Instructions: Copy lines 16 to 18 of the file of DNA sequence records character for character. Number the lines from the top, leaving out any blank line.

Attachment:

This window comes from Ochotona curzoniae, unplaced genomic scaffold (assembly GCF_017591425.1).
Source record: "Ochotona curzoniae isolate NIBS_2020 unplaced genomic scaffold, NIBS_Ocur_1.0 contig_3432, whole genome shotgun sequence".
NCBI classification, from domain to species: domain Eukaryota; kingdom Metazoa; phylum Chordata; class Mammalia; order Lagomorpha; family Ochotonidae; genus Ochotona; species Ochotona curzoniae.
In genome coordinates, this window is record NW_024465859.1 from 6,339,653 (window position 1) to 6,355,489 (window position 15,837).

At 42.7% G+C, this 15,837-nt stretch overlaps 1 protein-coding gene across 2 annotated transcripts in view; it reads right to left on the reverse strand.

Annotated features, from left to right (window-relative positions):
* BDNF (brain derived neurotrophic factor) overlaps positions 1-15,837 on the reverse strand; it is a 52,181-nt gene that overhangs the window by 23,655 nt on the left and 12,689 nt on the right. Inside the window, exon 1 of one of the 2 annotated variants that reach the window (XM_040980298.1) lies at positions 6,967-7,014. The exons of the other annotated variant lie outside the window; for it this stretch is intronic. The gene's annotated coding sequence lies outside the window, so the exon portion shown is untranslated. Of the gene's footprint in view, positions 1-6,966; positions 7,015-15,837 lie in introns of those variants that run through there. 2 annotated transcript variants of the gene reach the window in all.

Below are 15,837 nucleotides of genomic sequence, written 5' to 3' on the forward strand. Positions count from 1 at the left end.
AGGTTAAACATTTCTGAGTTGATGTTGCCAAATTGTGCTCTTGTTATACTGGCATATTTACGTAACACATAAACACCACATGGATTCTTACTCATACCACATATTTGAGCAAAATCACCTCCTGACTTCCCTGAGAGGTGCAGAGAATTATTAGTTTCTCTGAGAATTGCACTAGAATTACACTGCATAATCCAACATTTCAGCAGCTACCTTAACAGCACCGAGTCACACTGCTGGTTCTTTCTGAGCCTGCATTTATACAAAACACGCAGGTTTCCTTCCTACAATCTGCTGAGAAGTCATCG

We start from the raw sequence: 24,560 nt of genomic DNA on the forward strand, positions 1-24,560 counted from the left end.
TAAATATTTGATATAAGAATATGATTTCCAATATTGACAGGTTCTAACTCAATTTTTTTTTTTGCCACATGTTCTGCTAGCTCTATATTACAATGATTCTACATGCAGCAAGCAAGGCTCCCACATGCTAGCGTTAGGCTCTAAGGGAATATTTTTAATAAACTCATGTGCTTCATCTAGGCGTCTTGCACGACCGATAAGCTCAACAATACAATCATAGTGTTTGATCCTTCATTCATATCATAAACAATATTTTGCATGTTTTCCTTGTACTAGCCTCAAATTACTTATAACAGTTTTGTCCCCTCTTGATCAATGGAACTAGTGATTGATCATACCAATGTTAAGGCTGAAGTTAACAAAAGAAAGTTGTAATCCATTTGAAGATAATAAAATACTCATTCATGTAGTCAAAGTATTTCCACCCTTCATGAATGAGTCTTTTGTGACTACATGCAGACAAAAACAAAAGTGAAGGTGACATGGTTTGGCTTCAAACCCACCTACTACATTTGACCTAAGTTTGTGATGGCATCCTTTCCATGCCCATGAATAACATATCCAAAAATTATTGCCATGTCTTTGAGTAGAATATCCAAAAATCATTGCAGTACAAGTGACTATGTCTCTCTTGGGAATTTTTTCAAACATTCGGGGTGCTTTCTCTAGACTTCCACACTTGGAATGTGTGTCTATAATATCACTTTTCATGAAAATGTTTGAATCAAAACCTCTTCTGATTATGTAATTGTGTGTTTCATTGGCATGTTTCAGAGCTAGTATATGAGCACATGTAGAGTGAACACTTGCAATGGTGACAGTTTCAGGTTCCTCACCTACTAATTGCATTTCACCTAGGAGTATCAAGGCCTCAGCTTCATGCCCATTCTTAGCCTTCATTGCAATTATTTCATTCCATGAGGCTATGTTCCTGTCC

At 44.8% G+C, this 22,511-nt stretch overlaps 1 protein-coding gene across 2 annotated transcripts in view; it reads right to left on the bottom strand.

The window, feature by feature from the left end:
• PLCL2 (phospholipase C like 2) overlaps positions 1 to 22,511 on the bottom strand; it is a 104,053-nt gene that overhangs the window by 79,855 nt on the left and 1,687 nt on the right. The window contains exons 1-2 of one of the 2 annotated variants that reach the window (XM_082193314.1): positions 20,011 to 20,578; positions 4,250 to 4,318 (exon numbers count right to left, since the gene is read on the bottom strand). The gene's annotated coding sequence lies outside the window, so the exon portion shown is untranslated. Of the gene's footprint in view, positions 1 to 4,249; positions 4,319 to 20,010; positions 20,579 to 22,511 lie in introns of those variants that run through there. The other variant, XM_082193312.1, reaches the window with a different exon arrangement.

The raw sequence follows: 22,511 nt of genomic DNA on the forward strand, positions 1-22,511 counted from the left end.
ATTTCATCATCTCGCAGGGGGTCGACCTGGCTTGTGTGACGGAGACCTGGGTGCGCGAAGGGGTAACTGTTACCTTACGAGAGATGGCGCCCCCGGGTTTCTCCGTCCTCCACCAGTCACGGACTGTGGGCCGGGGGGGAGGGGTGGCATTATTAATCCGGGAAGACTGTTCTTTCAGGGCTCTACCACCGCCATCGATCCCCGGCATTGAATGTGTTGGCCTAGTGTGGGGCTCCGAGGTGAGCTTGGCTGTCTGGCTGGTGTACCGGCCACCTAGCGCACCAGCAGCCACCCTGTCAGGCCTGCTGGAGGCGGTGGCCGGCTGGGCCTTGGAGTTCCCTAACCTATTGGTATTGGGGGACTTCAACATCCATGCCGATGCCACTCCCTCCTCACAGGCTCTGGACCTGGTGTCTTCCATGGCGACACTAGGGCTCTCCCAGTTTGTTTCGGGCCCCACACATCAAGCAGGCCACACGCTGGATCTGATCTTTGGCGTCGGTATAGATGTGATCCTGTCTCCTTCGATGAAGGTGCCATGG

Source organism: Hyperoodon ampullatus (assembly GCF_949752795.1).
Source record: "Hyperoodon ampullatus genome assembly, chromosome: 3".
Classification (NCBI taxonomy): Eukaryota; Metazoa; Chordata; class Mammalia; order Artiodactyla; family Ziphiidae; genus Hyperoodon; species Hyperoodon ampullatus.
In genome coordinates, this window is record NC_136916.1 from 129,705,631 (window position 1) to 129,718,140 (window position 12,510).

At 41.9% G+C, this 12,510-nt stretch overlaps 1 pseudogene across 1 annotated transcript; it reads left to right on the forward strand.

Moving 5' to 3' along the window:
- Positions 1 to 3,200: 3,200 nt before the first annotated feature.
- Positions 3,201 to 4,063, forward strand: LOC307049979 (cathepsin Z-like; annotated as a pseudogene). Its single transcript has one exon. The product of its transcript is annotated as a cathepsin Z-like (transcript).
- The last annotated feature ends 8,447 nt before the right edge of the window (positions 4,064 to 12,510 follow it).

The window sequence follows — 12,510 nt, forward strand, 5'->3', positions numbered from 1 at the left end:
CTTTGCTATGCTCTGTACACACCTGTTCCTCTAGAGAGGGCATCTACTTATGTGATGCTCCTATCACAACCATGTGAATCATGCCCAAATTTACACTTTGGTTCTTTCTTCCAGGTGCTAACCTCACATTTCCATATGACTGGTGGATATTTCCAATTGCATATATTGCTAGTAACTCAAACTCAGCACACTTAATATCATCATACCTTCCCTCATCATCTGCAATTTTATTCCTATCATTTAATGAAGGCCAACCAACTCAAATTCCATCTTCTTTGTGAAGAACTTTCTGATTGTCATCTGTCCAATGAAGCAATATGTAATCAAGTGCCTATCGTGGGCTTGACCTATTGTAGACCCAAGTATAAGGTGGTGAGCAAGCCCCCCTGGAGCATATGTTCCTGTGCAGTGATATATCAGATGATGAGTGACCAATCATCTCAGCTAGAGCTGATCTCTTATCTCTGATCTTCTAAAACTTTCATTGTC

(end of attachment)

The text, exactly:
ATTTCATCATCTCGCAGGGGGTCGACCTGGCTTGTGTGACGGAGACCTGGGTGCGCGAAGGGGTAACTGTTACCTTACGAGAGATGGCGCCCCCGGGTTTCTCCGTCCTCCACCAGTCACGGACTGTGGGCCGGGGGGGAGGGGTGGCATTATTAATCCGGGAAGACTGTTCTTTCAGGGCTCTACCACCGCCATCGATCCCCGGCATTGAATGTGTTGGCCTAGTGTGGGGCTCCGAGGTGAGCTTGGCTGTCTGGCTGGTGTACCGGCCACCTAGCGCACCAGCAGCCACCCTGTCAGGCCTGCTGGAGGCGGTGGCCGGCTGGGCCTTGGAGTTCCCTAACCTATTGGTATTGGGGGACTTCAACATCCATGCCGATGCCACTCCCTCCTCACAGGCTCTGGACCTGGTGTCTTCCATGGCGACACTAGGGCTCTCCCAGTTTGTTTCGGGCCCCACACATCAAGCAGGCCACACGCTGGATCTGATCTTTGGCGTCGGTATAGATGTGATCCTGTCTCCTTCGATGAAGGTGCCATGG

Source organism: Hyperoodon ampullatus (assembly GCF_949752795.1).
Source record: "Hyperoodon ampullatus genome assembly, chromosome: 3".